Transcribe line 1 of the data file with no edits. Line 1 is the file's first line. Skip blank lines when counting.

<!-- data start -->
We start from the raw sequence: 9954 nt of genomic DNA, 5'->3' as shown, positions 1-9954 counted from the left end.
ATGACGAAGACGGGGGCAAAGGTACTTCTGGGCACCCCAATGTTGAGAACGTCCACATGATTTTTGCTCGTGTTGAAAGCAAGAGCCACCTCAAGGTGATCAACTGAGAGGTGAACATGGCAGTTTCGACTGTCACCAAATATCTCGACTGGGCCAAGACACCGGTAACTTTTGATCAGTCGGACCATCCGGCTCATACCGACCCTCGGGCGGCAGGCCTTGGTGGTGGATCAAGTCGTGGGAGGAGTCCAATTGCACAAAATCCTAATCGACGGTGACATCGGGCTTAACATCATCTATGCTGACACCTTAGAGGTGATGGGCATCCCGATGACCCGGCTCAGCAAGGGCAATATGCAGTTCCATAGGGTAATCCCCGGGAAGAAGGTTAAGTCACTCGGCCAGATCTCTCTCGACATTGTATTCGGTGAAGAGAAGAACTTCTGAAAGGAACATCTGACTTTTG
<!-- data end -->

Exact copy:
We start from the raw sequence: 9954 nt of genomic DNA, 5'->3' as shown, positions 1-9954 counted from the left end.